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Online Workshop to support Pacific Journalists
A series of online trainings to support Pacific media to report on gender equality and the role of women in economic recovery from the COVID-19 pandemic, commenced this week.
Supported by the Pacific Media Assistance Scheme (PACMAS), the Pacific Community (SPC) and the Pacific Island News Association (PINA), the workshop will gather 18 journalists who have been selected from 9 countries in the region from mainstream, freelance, student journalists and civil society.
The online training aims to increase journalists’ understanding of issues of women’s economic empowerment and gender equality and develop their storytelling skills on women as development leaders.
Participants of the workshop will receive one-on-one mentoring and sub-editing support from leading Solomon Island’s journalist Priestly Habru and Prianka Srinivasan from Australia’s ABC Pacific Newsroom.
Besides the online sessions, the workshop participants will get to apply their reporting skills to cover the 14th Triennial Conference of Pacific Women and the 7th Women’s Ministerial Meeting which would address themes of women’s economic empowerment, climate change and gender-based violence.
The 14th Triennial Conference of Pacific Women involves a series of meetings and consultations aimed at sustaining the momentum towards gender equality in the Pacific.
As workshop participants, they would cover the outcomes from both conferences and ask important questions to Pacific leaders.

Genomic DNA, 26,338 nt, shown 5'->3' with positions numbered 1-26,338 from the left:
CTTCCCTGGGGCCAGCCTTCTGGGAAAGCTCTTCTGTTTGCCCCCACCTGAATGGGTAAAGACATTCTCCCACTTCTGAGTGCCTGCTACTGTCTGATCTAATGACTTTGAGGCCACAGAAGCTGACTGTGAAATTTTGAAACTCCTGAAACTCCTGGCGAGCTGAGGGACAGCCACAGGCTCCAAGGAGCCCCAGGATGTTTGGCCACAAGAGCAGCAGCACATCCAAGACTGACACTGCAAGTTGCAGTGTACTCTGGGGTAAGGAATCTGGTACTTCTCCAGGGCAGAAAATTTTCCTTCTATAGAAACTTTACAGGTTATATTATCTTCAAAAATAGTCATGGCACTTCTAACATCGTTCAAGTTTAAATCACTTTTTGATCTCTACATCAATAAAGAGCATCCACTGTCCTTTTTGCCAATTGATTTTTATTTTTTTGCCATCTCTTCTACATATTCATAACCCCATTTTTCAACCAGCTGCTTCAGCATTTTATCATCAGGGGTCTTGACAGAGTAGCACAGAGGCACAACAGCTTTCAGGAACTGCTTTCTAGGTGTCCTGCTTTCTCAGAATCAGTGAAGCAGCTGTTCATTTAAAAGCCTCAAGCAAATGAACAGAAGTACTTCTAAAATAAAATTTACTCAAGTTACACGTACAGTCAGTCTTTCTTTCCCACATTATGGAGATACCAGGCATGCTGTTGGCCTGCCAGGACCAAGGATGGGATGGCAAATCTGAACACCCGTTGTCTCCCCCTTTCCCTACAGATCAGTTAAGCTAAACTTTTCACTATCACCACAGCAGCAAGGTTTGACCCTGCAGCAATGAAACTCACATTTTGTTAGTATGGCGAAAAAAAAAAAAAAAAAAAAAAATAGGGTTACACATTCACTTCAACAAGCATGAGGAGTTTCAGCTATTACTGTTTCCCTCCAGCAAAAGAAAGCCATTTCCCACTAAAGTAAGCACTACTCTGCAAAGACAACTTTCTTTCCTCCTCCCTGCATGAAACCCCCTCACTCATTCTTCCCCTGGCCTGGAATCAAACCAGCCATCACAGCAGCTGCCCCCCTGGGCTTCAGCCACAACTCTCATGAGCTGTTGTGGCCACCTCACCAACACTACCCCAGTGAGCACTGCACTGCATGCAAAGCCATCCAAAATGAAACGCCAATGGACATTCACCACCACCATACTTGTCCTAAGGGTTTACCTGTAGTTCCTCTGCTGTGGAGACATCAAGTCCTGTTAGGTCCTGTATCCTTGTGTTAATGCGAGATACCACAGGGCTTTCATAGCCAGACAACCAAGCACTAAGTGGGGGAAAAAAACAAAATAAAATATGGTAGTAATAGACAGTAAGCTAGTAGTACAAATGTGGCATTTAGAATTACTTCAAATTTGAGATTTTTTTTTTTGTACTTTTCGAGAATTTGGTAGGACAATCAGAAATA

The value of hosting media workshops was realised by the secretariat in the successive Triennial Conferences, this training provided an important space for the participation of Pacific journalists, media practitioners and community media in amplifying commitments on gender equality and outcomes of the Triennial Conference of Pacific Women.
Miles Young, Director of the Human Rights and Social Development (HRSD) division at SPC, explained that “We recognise the crucial role the media can play in advancing gender equality. The media training during the Triennial Conference is an opportunity for Pacific journalists and media practitioners, including community media, to enhance their awareness and understanding of gender issues, produce gender sensitive media content, and report on the gender policies and commitments of the respective countries.”
Hosting similar trainings in the past triennials saw increasing participation and access of women to expression and decision making through the media and new technologies of communication and an opportunity to promote a balanced and non-stereotyped portrayal of women in the media.
The four online formal training sessions will run from April 20 - May 11, 2021.
Mereseini Senikau: [email protected]